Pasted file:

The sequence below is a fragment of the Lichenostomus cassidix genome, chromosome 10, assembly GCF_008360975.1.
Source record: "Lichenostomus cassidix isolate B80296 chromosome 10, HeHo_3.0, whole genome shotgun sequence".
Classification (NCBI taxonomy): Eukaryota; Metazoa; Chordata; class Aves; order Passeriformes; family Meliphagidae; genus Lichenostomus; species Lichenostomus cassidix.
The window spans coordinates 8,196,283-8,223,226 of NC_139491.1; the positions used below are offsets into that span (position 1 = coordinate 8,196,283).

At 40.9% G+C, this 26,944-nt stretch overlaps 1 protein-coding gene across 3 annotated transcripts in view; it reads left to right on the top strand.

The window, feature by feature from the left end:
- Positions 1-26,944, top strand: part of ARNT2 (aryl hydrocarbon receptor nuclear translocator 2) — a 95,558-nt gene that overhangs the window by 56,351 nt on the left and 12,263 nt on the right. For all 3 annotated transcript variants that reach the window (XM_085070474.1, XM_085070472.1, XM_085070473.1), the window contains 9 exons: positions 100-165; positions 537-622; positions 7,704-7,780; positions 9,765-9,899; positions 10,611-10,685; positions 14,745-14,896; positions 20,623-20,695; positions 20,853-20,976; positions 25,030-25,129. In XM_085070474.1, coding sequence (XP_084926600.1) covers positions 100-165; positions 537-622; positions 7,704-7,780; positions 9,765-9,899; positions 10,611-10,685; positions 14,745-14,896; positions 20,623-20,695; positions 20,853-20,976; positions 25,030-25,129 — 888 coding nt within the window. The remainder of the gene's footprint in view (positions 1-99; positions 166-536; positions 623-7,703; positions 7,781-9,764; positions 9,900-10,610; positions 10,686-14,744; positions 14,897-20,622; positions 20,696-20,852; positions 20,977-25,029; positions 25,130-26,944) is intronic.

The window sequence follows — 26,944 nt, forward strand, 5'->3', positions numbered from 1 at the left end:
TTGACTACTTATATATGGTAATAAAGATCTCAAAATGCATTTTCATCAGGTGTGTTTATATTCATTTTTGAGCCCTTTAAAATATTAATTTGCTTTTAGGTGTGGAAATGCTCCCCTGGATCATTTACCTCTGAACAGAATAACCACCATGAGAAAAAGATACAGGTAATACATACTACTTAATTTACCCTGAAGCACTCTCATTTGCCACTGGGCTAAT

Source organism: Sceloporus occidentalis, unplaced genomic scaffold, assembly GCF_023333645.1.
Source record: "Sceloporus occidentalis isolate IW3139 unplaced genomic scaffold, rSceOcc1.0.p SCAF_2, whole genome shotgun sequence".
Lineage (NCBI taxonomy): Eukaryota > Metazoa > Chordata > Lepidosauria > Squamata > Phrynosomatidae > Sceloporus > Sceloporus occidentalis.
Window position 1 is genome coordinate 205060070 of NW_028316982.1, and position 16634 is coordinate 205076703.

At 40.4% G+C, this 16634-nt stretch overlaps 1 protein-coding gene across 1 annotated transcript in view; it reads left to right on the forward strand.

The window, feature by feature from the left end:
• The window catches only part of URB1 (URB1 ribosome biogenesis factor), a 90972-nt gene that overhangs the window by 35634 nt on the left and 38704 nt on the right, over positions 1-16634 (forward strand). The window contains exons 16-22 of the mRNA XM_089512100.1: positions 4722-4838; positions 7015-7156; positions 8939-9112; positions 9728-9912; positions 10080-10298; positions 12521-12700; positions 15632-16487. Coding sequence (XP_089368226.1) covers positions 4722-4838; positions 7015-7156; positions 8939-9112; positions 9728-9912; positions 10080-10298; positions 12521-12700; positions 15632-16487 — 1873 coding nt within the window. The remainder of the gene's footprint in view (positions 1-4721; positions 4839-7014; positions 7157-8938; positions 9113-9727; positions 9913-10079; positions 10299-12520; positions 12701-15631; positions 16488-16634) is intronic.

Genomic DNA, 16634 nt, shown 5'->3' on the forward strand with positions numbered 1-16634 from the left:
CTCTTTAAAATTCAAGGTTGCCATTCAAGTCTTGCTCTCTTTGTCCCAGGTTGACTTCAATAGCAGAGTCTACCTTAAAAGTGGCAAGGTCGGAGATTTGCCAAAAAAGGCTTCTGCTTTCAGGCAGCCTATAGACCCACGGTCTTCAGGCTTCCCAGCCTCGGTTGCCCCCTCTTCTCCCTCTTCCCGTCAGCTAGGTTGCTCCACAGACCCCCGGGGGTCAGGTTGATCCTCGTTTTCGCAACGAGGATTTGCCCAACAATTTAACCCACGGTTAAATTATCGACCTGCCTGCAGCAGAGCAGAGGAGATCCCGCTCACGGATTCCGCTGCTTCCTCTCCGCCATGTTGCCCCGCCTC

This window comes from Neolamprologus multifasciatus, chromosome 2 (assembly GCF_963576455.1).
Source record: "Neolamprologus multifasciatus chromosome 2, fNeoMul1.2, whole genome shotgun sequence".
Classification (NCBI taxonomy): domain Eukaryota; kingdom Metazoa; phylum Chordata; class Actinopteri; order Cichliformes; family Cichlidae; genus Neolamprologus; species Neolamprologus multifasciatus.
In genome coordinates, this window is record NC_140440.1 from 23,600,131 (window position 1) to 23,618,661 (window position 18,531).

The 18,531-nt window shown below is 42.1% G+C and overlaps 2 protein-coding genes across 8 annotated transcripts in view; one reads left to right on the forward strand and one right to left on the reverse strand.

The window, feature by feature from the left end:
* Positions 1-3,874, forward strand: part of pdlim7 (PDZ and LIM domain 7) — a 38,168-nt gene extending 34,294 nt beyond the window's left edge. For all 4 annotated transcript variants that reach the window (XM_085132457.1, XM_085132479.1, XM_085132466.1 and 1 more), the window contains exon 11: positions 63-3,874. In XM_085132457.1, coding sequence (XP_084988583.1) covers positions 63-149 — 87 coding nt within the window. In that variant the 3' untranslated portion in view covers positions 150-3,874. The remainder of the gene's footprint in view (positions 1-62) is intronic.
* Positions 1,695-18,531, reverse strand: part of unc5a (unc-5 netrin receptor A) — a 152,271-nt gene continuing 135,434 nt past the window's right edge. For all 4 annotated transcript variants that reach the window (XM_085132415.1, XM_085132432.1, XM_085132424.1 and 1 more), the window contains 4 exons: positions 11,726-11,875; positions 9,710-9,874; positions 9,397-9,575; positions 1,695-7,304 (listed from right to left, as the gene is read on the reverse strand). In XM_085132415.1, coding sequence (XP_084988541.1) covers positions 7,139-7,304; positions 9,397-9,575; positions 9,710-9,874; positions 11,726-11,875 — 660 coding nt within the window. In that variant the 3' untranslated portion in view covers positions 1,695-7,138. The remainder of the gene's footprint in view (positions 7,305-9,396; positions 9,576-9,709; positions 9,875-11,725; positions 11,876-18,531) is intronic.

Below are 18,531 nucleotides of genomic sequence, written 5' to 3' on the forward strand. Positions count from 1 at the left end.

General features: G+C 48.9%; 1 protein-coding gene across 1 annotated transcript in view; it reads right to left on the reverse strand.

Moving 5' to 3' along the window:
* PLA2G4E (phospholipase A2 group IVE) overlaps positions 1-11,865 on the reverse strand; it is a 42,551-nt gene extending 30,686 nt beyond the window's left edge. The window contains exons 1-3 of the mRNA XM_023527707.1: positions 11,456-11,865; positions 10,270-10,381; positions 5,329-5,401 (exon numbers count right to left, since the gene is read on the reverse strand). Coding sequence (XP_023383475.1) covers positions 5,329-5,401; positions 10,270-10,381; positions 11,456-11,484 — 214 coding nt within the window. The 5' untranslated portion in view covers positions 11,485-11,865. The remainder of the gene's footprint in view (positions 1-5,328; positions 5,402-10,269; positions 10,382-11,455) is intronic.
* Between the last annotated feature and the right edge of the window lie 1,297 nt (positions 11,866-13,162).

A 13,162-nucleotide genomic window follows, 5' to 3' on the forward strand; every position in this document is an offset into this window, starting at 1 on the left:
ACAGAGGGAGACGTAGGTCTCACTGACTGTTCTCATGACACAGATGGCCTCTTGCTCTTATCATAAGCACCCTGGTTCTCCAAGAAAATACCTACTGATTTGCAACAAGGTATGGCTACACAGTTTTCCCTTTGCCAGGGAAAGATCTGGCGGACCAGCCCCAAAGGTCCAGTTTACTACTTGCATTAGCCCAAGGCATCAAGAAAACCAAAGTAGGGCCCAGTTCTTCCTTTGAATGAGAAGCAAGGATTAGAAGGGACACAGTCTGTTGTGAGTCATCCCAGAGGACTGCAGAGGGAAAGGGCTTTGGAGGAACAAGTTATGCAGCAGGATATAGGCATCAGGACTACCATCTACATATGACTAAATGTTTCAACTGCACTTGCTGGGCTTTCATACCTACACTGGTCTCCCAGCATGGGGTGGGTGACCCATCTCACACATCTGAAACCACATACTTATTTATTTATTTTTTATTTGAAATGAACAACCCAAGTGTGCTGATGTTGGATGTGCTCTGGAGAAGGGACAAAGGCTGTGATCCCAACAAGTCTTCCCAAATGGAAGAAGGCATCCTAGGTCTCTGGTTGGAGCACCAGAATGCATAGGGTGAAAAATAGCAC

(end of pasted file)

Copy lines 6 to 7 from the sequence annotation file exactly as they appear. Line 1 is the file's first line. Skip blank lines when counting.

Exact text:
The window, feature by feature from the left end:
- Positions 1-26,944, top strand: part of ARNT2 (aryl hydrocarbon receptor nuclear translocator 2) — a 95,558-nt gene that overhangs the window by 56,351 nt on the left and 12,263 nt on the right. For all 3 annotated transcript variants that reach the window (XM_085070474.1, XM_085070472.1, XM_085070473.1), the window contains 9 exons: positions 100-165; positions 537-622; positions 7,704-7,780; positions 9,765-9,899; positions 10,611-10,685; positions 14,745-14,896; positions 20,623-20,695; positions 20,853-20,976; positions 25,030-25,129. In XM_085070474.1, coding sequence (XP_084926600.1) covers positions 100-165; positions 537-622; positions 7,704-7,780; positions 9,765-9,899; positions 10,611-10,685; positions 14,745-14,896; positions 20,623-20,695; positions 20,853-20,976; positions 25,030-25,129 — 888 coding nt within the window. The remainder of the gene's footprint in view (positions 1-99; positions 166-536; positions 623-7,703; positions 7,781-9,764; positions 9,900-10,610; positions 10,686-14,744; positions 14,897-20,622; positions 20,696-20,852; positions 20,977-25,029; positions 25,130-26,944) is intronic.